Salvaged materials make interesting architectural statement pieces – Wascha Studios

Stephanie Wascha of Wascha Studios enjoys projects that satisfy her architectural and artistic curiosity – and if they have a sustainability component, all the better. We especially love her projects that incorporate salvaged materials — like her recent projects creating a sink out of a piece of broken concrete pulled from Seattle Viaduct rubble, and a fireplace surround from rusted steel plates used for big trucks driving over mud.

sink and viaduct

Wascha Studios worked with the Seattle concrete fabricator, Modrock, to acquire a chunk of the Seattle Viaduct and turn the top half of it into a polished concrete bathroom sink. The edges are left raw and the base is blackened steel resembling some of the steel re-bar found in other pieces.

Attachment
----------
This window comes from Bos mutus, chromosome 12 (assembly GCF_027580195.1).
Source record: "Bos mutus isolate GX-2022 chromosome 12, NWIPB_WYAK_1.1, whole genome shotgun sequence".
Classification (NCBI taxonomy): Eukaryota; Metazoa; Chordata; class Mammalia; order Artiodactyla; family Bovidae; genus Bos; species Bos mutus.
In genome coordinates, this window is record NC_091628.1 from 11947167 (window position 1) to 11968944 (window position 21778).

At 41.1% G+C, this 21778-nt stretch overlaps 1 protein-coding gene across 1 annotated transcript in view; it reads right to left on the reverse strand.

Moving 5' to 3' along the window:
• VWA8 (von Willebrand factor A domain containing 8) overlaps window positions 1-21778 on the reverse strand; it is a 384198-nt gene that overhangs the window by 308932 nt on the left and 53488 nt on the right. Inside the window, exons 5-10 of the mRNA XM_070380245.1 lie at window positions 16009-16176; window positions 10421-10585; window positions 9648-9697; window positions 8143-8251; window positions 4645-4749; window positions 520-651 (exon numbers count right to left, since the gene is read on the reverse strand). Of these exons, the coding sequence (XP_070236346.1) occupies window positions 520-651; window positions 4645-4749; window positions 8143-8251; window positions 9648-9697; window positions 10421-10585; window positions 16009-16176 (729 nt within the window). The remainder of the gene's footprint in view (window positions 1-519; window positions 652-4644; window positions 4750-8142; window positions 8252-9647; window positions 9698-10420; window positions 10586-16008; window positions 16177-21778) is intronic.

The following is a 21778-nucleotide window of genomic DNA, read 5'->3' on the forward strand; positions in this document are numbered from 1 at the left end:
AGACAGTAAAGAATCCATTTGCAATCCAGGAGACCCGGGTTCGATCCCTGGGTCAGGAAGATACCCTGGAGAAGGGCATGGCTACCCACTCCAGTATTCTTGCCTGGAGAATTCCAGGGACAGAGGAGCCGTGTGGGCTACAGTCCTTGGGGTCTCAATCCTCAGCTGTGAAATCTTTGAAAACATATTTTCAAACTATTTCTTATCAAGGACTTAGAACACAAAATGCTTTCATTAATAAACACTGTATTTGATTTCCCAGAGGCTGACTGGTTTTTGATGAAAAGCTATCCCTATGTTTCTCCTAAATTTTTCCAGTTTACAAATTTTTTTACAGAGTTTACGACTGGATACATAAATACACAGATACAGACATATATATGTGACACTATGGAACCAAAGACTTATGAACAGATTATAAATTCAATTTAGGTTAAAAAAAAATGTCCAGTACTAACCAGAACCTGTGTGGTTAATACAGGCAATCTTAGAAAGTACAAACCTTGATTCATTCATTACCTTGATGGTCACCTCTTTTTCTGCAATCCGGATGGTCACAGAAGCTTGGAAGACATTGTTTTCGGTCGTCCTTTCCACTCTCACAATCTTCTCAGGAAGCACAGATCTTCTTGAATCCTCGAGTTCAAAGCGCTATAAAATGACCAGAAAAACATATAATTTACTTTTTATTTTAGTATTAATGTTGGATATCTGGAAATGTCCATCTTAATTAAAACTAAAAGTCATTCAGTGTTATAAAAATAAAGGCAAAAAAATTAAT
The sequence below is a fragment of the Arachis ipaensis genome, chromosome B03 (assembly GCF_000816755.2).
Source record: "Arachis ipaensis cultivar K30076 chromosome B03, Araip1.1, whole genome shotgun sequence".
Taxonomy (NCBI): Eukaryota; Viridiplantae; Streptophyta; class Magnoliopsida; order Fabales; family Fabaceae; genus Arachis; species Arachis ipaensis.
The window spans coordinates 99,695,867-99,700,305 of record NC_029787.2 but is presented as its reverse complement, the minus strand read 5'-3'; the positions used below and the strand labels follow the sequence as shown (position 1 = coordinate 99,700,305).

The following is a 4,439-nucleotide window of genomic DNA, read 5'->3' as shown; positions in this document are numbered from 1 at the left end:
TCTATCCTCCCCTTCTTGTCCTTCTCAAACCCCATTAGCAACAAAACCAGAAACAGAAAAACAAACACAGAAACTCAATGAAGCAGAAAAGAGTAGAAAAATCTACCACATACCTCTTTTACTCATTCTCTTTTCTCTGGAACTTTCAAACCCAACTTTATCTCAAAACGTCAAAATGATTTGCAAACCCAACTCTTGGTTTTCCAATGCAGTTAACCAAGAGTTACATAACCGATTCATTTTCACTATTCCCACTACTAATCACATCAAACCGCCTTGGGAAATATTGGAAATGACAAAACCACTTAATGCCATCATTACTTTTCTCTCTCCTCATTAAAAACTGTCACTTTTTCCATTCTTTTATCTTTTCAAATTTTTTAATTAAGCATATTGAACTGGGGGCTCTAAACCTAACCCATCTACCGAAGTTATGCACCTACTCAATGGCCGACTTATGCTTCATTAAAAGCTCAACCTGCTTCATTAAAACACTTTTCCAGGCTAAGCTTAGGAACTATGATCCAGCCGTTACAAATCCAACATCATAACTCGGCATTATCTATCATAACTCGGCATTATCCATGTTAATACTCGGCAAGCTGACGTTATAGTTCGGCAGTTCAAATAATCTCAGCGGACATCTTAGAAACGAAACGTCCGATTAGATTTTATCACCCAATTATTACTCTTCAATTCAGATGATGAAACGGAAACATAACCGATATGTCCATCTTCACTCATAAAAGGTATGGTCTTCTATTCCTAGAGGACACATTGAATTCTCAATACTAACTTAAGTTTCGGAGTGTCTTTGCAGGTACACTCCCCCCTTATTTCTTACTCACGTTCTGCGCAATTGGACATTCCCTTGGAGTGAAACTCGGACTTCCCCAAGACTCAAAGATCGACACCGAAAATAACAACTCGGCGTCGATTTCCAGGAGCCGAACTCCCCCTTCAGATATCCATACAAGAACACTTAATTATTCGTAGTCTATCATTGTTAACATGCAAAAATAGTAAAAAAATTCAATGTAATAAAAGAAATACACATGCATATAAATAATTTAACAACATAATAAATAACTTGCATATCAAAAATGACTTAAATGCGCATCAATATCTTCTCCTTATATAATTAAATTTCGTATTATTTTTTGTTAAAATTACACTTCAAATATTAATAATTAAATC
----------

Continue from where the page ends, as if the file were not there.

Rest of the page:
fireplace room and close up

Huge backhoes driving around a junk yard in Pacific NW muddy winters will inevitably sink right in and get stuck if they aren’t driving on huge pieces of steel. Wascha Studios worked with Seattle fabricator, Decorative Metal Arts, to collect some of the old rusted steel plates and re-purpose them for use on a contemporary residential fireplace.

Sometimes strange and unexpected things can create an amazingly unique architectural feature for you to enjoy every single day!

Do you have similar projects that use salvage materials?  From the big gestures to the small details – we love to see them all and see the new chapters of salvaged and reused materials’ lives. Send us your pics — and inspire others!  bray [at] re-store.org

Posted in: Stories about people, Stories about stuff

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  1. Braden Bills February 22, 2017

    I’ve always had an interest in modern art. I never would have thought using salvaged concrete as furniture! I especially like the look of the sink.

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